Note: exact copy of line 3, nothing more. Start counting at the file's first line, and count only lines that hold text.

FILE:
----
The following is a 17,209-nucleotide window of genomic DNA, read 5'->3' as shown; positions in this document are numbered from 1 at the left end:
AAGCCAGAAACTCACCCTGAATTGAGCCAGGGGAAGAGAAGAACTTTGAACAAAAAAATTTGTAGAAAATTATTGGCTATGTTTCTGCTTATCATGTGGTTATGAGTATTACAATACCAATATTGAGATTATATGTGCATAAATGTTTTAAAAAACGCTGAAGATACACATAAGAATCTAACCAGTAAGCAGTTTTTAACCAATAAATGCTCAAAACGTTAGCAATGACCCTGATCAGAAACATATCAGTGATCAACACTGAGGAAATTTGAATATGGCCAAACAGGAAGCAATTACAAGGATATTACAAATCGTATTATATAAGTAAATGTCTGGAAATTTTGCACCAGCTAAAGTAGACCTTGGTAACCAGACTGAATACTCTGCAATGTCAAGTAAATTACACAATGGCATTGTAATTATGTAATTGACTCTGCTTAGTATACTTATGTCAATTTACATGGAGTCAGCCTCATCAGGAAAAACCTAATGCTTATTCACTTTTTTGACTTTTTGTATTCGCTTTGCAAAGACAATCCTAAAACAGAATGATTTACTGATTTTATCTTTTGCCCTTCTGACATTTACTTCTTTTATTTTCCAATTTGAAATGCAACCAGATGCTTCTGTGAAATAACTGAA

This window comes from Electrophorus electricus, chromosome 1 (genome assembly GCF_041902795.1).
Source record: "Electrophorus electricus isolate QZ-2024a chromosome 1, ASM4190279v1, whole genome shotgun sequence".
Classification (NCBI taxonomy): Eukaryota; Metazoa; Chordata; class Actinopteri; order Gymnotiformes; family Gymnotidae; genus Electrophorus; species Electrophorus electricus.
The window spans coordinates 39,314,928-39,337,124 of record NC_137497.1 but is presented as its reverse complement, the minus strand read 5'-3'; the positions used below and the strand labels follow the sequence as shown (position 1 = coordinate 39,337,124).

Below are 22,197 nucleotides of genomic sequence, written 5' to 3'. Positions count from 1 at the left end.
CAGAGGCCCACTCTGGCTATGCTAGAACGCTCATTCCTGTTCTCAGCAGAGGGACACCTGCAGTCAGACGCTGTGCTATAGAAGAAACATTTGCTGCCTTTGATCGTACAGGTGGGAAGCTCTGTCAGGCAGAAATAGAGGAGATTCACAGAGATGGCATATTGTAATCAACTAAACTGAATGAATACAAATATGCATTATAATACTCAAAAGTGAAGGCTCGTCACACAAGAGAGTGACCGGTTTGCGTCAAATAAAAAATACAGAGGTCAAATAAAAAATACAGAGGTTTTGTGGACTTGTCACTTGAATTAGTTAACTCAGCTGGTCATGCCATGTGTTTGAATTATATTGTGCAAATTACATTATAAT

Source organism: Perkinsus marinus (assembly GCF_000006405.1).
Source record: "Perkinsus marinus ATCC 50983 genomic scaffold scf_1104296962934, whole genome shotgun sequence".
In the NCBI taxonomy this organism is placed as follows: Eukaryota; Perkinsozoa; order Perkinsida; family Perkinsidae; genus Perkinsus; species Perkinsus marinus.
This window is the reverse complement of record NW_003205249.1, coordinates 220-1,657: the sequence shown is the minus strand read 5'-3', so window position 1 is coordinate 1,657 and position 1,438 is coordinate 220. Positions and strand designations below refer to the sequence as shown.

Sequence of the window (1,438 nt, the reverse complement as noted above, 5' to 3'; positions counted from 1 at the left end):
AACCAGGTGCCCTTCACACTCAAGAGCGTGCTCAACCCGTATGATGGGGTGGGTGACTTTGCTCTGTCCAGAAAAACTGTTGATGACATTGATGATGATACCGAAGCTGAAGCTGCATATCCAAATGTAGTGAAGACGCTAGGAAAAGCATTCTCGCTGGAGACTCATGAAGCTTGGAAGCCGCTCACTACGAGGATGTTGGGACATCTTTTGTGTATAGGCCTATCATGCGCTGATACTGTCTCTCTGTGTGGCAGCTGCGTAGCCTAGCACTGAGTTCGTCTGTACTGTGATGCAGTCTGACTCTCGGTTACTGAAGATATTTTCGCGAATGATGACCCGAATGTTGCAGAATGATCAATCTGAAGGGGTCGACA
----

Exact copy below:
This window comes from Electrophorus electricus, chromosome 1 (genome assembly GCF_041902795.1).